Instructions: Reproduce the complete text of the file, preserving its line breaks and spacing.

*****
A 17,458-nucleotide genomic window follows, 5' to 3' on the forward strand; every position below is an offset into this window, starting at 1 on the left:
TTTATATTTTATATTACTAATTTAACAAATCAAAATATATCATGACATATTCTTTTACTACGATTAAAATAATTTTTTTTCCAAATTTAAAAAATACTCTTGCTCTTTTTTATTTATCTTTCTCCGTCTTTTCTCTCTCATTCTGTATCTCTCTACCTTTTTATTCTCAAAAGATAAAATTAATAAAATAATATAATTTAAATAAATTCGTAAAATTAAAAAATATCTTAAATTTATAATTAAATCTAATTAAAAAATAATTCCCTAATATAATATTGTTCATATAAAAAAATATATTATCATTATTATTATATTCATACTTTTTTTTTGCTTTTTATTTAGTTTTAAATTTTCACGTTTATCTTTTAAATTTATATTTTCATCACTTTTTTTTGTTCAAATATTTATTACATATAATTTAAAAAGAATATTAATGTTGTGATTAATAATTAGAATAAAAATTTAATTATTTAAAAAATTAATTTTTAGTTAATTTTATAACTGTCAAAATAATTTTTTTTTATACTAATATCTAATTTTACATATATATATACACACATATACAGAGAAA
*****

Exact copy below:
A 17,458-nucleotide genomic window follows, 5' to 3' on the forward strand; every position below is an offset into this window, starting at 1 on the left:
TTTATATTTTATATTACTAATTTAACAAATCAAAATATATCATGACATATTCTTTTACTACGATTAAAATAATTTTTTTTCCAAATTTAAAAAATACTCTTGCTCTTTTTTATTTATCTTTCTCCGTCTTTTCTCTCTCATTCTGTATCTCTCTACCTTTTTATTCTCAAAAGATAAAATTAATAAAATAATATAATTTAAATAAATTCGTAAAATTAAAAAATATCTTAAATTTATAATTAAATCTAATTAAAAAATAATTCCCTAATATAATATTGTTCATATAAAAAAATATATTATCATTATTATTATATTCATACTTTTTTTTTGCTTTTTATTTAGTTTTAAATTTTCACGTTTATCTTTTAAATTTATATTTTCATCACTTTTTTTTGTTCAAATATTTATTACATATAATTTAAAAAGAATATTAATGTTGTGATTAATAATTAGAATAAAAATTTAATTATTTAAAAAATTAATTTTTAGTTAATTTTATAACTGTCAAAATAATTTTTTTTTATACTAATATCTAATTTTACATATATATATACACACATATACAGAGAAA